Describe the past, understand the present, predict the future

Evolution and Biodiversity in the Antarctic: The Response of Life to Change or EBA is an international, multidisciplinary programme that has been approved by the Scientific Committee on Antarctic Research (SCAR) for 2006 - 2013.

This programme combines the research communities and aims of the past SCAR programmes of RiSCC, EVOLANTA and EASIZ.

EBA seeks to:
  1. Understand the evolution and diversity of life in the Antarctic;
  2. Determine how these have influenced the properties and dynamics of present Antarctic ecosystems and the Southern Ocean system;
  3. Make predictions on how organisms and communities are responding and will respond to current and future environmental change; and
  4. Identify EBA science outcomes that are relevant to conservation policy and communicate this science via the SCAR Antarctic Treaty System Committee.

EBA aims to facilitate collaboration between key researchers from other disciplines through workshops and conferences and maximize international and multidisciplinary involvement. By integrating research in marine, terrestrial and freshwater ecosystems in a manner never before attempted, EBA hopes to advance evolutionary and ecological science globally using model systems and organisms from the Antarctic.

Under the SCAR umbrella, EBA is the flagship scientific research programme of SCAR's Standing Scientific Group on the Life Sciences. As well as several other active SCAR programmes, EBA incorporates the Census on Antarctic Marine Life (CAML), the Southern Ocean Continuous Plankton Recorder Survey (SO-CPR), SCAR-MarBIN, the Expert Group on Birds and Marine Mammals, and SCAR services like the Antarctic Biodiversity Database. All of these contribute in one way or another to EBA.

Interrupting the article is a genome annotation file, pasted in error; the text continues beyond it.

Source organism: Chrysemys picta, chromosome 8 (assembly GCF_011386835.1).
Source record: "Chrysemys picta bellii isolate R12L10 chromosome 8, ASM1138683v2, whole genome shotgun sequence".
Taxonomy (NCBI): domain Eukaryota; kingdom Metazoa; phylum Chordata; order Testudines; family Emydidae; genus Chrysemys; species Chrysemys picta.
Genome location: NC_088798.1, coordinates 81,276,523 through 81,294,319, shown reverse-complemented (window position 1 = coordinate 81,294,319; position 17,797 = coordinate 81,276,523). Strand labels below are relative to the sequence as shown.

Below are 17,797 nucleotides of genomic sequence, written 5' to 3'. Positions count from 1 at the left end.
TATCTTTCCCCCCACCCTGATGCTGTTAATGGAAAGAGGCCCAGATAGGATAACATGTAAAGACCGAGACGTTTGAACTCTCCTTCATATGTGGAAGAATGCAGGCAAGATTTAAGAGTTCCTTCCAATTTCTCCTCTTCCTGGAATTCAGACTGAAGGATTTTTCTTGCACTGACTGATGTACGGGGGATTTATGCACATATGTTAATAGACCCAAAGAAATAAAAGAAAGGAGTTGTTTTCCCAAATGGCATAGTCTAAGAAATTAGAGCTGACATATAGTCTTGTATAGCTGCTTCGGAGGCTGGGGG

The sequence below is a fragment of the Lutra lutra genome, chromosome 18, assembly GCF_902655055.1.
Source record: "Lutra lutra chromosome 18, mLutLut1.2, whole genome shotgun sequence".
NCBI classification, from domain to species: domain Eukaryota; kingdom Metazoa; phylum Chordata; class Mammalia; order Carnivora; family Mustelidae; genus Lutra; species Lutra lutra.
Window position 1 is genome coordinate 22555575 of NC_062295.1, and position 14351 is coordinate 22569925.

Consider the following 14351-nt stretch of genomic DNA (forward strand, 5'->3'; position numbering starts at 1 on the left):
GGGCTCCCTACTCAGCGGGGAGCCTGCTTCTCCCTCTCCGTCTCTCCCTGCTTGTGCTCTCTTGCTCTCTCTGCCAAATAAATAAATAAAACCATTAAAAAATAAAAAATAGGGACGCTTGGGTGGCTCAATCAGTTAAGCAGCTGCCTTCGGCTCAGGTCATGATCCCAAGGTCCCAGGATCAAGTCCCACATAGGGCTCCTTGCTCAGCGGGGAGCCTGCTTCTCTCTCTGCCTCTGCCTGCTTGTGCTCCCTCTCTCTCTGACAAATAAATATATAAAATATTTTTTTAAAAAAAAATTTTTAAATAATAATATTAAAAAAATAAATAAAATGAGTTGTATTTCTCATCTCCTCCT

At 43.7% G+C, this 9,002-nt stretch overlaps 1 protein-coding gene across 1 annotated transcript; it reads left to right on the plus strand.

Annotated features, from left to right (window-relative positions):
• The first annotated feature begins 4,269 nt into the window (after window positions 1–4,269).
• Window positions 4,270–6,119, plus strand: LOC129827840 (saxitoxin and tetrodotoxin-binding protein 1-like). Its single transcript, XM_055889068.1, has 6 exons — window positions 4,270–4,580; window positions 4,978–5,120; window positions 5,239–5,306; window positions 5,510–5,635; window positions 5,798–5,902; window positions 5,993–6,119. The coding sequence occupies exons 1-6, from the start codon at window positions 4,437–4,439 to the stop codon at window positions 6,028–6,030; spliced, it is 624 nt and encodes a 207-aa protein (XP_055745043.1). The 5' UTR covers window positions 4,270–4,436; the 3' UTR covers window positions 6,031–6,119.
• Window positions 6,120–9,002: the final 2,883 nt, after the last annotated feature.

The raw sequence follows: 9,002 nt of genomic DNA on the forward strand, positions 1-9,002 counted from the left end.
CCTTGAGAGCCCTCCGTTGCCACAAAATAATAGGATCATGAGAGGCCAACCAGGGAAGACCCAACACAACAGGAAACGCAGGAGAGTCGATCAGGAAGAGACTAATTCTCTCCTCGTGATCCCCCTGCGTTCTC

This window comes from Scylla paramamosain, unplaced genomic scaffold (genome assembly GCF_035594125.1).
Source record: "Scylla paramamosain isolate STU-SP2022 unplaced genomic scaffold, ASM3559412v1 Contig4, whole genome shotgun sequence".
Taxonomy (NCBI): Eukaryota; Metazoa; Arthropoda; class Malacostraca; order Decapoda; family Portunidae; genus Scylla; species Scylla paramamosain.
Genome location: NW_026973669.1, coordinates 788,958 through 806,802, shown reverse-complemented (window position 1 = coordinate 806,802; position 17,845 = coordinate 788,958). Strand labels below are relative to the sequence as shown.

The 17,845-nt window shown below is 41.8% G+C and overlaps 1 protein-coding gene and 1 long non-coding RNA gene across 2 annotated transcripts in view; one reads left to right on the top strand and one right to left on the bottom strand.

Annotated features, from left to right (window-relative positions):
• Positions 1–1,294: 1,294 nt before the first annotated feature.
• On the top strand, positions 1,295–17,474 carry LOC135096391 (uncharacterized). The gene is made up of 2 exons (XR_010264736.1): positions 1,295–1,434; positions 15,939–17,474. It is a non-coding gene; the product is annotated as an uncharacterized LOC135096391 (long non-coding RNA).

The EBA team is also working closely with the SCAR scientific research programme on Antarctica and the Global Climate System (AGCS) to produce a book length review on "Antarctic Climate Change and the Environment" (ACCE), which is intended to be an equivalent of the Arctic Climate Impact Assessment.

EBA will provide biological information of interest and use to Treaty Parties, including the activities of the Committee on Environmental Protection (CEP) and the Commission on the Conservation of Antarctic Marine Living Resources (CCAMLR). From time to time papers on EBA results and implications will be forwarded to the meetings of the CEP and CCAMLR as appropriate. As do all SCAR programmes, EBA stands ready to listen to the needs of other groups with interests in both marine and terresterial biology.

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